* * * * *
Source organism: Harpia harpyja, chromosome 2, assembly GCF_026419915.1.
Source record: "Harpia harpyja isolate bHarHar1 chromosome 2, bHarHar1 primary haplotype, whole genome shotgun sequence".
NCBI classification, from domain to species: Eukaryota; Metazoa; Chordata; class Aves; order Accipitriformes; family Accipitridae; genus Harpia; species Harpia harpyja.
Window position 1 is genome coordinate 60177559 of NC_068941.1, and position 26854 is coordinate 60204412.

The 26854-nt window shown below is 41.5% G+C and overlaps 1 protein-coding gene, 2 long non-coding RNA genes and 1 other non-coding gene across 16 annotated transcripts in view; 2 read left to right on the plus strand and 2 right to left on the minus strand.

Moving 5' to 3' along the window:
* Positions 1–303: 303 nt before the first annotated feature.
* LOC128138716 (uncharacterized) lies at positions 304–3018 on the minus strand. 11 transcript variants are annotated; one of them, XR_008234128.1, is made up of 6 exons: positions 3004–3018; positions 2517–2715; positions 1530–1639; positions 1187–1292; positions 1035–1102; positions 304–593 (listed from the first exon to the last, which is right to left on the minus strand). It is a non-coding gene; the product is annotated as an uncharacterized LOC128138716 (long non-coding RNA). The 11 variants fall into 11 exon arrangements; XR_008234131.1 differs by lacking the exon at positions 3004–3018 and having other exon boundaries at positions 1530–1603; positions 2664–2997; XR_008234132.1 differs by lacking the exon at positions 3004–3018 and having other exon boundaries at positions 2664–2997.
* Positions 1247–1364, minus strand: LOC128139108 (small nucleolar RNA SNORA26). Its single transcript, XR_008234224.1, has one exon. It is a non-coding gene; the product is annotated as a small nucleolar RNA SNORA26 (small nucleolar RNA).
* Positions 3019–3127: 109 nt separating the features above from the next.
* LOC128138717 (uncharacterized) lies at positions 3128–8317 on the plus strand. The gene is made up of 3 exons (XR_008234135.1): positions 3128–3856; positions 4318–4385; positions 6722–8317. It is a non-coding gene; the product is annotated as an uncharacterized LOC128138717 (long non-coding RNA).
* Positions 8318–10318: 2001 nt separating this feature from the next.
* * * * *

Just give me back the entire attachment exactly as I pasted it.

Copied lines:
Source organism: Harpia harpyja, chromosome 2, assembly GCF_026419915.1.
Source record: "Harpia harpyja isolate bHarHar1 chromosome 2, bHarHar1 primary haplotype, whole genome shotgun sequence".
NCBI classification, from domain to species: Eukaryota; Metazoa; Chordata; class Aves; order Accipitriformes; family Accipitridae; genus Harpia; species Harpia harpyja.
Window position 1 is genome coordinate 60177559 of NC_068941.1, and position 26854 is coordinate 60204412.

The 26854-nt window shown below is 41.5% G+C and overlaps 1 protein-coding gene, 2 long non-coding RNA genes and 1 other non-coding gene across 16 annotated transcripts in view; 2 read left to right on the plus strand and 2 right to left on the minus strand.

Moving 5' to 3' along the window:
* Positions 1–303: 303 nt before the first annotated feature.
* LOC128138716 (uncharacterized) lies at positions 304–3018 on the minus strand. 11 transcript variants are annotated; one of them, XR_008234128.1, is made up of 6 exons: positions 3004–3018; positions 2517–2715; positions 1530–1639; positions 1187–1292; positions 1035–1102; positions 304–593 (listed from the first exon to the last, which is right to left on the minus strand). It is a non-coding gene; the product is annotated as an uncharacterized LOC128138716 (long non-coding RNA). The 11 variants fall into 11 exon arrangements; XR_008234131.1 differs by lacking the exon at positions 3004–3018 and having other exon boundaries at positions 1530–1603; positions 2664–2997; XR_008234132.1 differs by lacking the exon at positions 3004–3018 and having other exon boundaries at positions 2664–2997.
* Positions 1247–1364, minus strand: LOC128139108 (small nucleolar RNA SNORA26). Its single transcript, XR_008234224.1, has one exon. It is a non-coding gene; the product is annotated as a small nucleolar RNA SNORA26 (small nucleolar RNA).
* Positions 3019–3127: 109 nt separating the features above from the next.
* LOC128138717 (uncharacterized) lies at positions 3128–8317 on the plus strand. The gene is made up of 3 exons (XR_008234135.1): positions 3128–3856; positions 4318–4385; positions 6722–8317. It is a non-coding gene; the product is annotated as an uncharacterized LOC128138717 (long non-coding RNA).
* Positions 8318–10318: 2001 nt separating this feature from the next.